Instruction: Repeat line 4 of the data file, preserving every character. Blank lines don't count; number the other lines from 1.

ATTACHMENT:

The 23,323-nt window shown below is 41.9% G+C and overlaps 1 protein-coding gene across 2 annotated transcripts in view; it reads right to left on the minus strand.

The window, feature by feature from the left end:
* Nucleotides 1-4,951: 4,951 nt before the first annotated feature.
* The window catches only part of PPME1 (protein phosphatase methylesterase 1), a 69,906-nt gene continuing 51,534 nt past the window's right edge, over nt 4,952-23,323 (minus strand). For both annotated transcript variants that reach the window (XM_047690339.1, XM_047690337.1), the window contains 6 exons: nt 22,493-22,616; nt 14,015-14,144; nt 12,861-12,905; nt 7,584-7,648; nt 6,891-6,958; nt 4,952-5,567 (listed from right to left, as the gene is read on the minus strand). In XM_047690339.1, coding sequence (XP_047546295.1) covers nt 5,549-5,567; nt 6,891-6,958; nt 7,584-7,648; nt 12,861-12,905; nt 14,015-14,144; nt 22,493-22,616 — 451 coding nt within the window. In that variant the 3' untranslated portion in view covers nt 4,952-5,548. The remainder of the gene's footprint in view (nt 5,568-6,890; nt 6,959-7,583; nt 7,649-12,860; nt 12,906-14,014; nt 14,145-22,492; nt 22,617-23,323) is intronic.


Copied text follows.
* The window catches only part of PPME1 (protein phosphatase methylesterase 1), a 69,906-nt gene continuing 51,534 nt past the window's right edge, over nt 4,952-23,323 (minus strand). For both annotated transcript variants that reach the window (XM_047690339.1, XM_047690337.1), the window contains 6 exons: nt 22,493-22,616; nt 14,015-14,144; nt 12,861-12,905; nt 7,584-7,648; nt 6,891-6,958; nt 4,952-5,567 (listed from right to left, as the gene is read on the minus strand). In XM_047690339.1, coding sequence (XP_047546295.1) covers nt 5,549-5,567; nt 6,891-6,958; nt 7,584-7,648; nt 12,861-12,905; nt 14,015-14,144; nt 22,493-22,616 — 451 coding nt within the window. In that variant the 3' untranslated portion in view covers nt 4,952-5,548. The remainder of the gene's footprint in view (nt 5,568-6,890; nt 6,959-7,583; nt 7,649-12,860; nt 12,906-14,014; nt 14,145-22,492; nt 22,617-23,323) is intronic.